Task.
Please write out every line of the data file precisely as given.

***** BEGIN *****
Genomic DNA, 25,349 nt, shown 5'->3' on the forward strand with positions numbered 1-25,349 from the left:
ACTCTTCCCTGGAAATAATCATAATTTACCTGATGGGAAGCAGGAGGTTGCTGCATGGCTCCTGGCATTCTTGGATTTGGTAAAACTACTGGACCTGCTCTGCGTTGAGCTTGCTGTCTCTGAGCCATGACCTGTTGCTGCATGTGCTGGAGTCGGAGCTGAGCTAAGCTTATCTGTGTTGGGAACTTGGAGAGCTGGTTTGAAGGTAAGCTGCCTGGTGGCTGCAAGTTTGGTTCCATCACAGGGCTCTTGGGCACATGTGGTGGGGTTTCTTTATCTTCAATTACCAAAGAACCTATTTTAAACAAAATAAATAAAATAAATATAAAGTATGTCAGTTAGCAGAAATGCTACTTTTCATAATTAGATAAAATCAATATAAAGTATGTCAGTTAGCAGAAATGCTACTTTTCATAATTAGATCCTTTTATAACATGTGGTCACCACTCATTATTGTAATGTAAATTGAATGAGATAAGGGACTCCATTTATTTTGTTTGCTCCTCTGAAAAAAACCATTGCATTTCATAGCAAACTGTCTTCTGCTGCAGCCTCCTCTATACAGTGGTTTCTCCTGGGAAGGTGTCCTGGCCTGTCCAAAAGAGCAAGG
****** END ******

Genomic DNA, 25,349 nt, shown 5'->3' on the forward strand with positions numbered 1-25,349 from the left:
ACTCTTCCCTGGAAATAATCATAATTTACCTGATGGGAAGCAGGAGGTTGCTGCATGGCTCCTGGCATTCTTGGATTTGGTAAAACTACTGGACCTGCTCTGCGTTGAGCTTGCTGTCTCTGAGCCATGACCTGTTGCTGCATGTGCTGGAGTCGGAGCTGAGCTAAGCTTATCTGTGTTGGGAACTTGGAGAGCTGGTTTGAAGGTAAGCTGCCTGGTGGCTGCAAGTTTGGTTCCATCACAGGGCTCTTGGGCACATGTGGTGGGGTTTCTTTATCTTCAATTACCAAAGAACCTATTTTAAACAAAATAAATAAAATAAATATAAAGTATGTCAGTTAGCAGAAATGCTACTTTTCATAATTAGATAAAATCAATATAAAGTATGTCAGTTAGCAGAAATGCTACTTTTCATAATTAGATCCTTTTATAACATGTGGTCACCACTCATTATTGTAATGTAAATTGAATGAGATAAGGGACTCCATTTATTTTGTTTGCTCCTCTGAAAAAAACCATTGCATTTCATAGCAAACTGTCTTCTGCTGCAGCCTCCTCTATACAGTGGTTTCTCCTGGGAAGGTGTCCTGGCCTGTCCAAAAGAGCAAGG